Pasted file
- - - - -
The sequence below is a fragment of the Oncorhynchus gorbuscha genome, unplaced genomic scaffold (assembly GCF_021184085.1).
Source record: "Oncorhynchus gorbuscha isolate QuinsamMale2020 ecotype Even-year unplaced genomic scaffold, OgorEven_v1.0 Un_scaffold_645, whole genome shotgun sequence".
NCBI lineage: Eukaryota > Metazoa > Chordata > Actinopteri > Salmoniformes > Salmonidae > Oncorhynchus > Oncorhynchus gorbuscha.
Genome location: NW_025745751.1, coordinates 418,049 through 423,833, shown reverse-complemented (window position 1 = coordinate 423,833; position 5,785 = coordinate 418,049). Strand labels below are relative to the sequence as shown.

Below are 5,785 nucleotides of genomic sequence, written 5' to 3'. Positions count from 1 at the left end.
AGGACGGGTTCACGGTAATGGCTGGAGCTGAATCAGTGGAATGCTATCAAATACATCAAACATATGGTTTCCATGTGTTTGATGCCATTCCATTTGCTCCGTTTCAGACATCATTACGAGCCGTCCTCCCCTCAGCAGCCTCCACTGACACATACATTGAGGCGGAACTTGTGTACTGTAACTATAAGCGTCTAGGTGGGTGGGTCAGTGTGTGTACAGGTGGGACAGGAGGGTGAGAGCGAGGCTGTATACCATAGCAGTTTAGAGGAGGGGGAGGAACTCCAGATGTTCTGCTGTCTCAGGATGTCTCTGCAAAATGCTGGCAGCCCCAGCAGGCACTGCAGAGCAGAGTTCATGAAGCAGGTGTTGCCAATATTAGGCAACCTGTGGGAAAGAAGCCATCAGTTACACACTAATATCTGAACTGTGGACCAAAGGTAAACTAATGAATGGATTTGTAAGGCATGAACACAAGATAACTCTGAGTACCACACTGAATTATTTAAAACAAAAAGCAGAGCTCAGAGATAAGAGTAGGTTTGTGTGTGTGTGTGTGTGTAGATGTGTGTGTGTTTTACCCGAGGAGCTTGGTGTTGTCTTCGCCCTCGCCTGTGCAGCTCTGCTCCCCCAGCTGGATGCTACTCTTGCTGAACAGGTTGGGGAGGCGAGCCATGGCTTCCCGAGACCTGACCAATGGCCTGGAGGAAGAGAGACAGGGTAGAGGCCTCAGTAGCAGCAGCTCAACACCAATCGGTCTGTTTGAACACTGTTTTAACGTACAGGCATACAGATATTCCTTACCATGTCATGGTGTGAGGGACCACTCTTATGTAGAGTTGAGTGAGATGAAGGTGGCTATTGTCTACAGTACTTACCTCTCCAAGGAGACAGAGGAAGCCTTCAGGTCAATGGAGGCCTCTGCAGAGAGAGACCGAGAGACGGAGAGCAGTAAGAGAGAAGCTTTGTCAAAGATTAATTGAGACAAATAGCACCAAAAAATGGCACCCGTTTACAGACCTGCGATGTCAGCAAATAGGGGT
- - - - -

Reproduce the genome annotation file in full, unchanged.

The sequence below is a fragment of the Oncorhynchus gorbuscha genome, unplaced genomic scaffold (assembly GCF_021184085.1).
Source record: "Oncorhynchus gorbuscha isolate QuinsamMale2020 ecotype Even-year unplaced genomic scaffold, OgorEven_v1.0 Un_scaffold_645, whole genome shotgun sequence".
NCBI lineage: Eukaryota > Metazoa > Chordata > Actinopteri > Salmoniformes > Salmonidae > Oncorhynchus > Oncorhynchus gorbuscha.
Genome location: NW_025745751.1, coordinates 418,049 through 423,833, shown reverse-complemented (window position 1 = coordinate 423,833; position 5,785 = coordinate 418,049). Strand labels below are relative to the sequence as shown.

Below are 5,785 nucleotides of genomic sequence, written 5' to 3'. Positions count from 1 at the left end.
AGGACGGGTTCACGGTAATGGCTGGAGCTGAATCAGTGGAATGCTATCAAATACATCAAACATATGGTTTCCATGTGTTTGATGCCATTCCATTTGCTCCGTTTCAGACATCATTACGAGCCGTCCTCCCCTCAGCAGCCTCCACTGACACATACATTGAGGCGGAACTTGTGTACTGTAACTATAAGCGTCTAGGTGGGTGGGTCAGTGTGTGTACAGGTGGGACAGGAGGGTGAGAGCGAGGCTGTATACCATAGCAGTTTAGAGGAGGGGGAGGAACTCCAGATGTTCTGCTGTCTCAGGATGTCTCTGCAAAATGCTGGCAGCCCCAGCAGGCACTGCAGAGCAGAGTTCATGAAGCAGGTGTTGCCAATATTAGGCAACCTGTGGGAAAGAAGCCATCAGTTACACACTAATATCTGAACTGTGGACCAAAGGTAAACTAATGAATGGATTTGTAAGGCATGAACACAAGATAACTCTGAGTACCACACTGAATTATTTAAAACAAAAAGCAGAGCTCAGAGATAAGAGTAGGTTTGTGTGTGTGTGTGTGTGTAGATGTGTGTGTGTTTTACCCGAGGAGCTTGGTGTTGTCTTCGCCCTCGCCTGTGCAGCTCTGCTCCCCCAGCTGGATGCTACTCTTGCTGAACAGGTTGGGGAGGCGAGCCATGGCTTCCCGAGACCTGACCAATGGCCTGGAGGAAGAGAGACAGGGTAGAGGCCTCAGTAGCAGCAGCTCAACACCAATCGGTCTGTTTGAACACTGTTTTAACGTACAGGCATACAGATATTCCTTACCATGTCATGGTGTGAGGGACCACTCTTATGTAGAGTTGAGTGAGATGAAGGTGGCTATTGTCTACAGTACTTACCTCTCCAAGGAGACAGAGGAAGCCTTCAGGTCAATGGAGGCCTCTGCAGAGAGAGACCGAGAGACGGAGAGCAGTAAGAGAGAAGCTTTGTCAAAGATTAATTGAGACAAATAGCACCAAAAAATGGCACCCGTTTACAGACCTGCGATGTCAGCAAATAGGGGT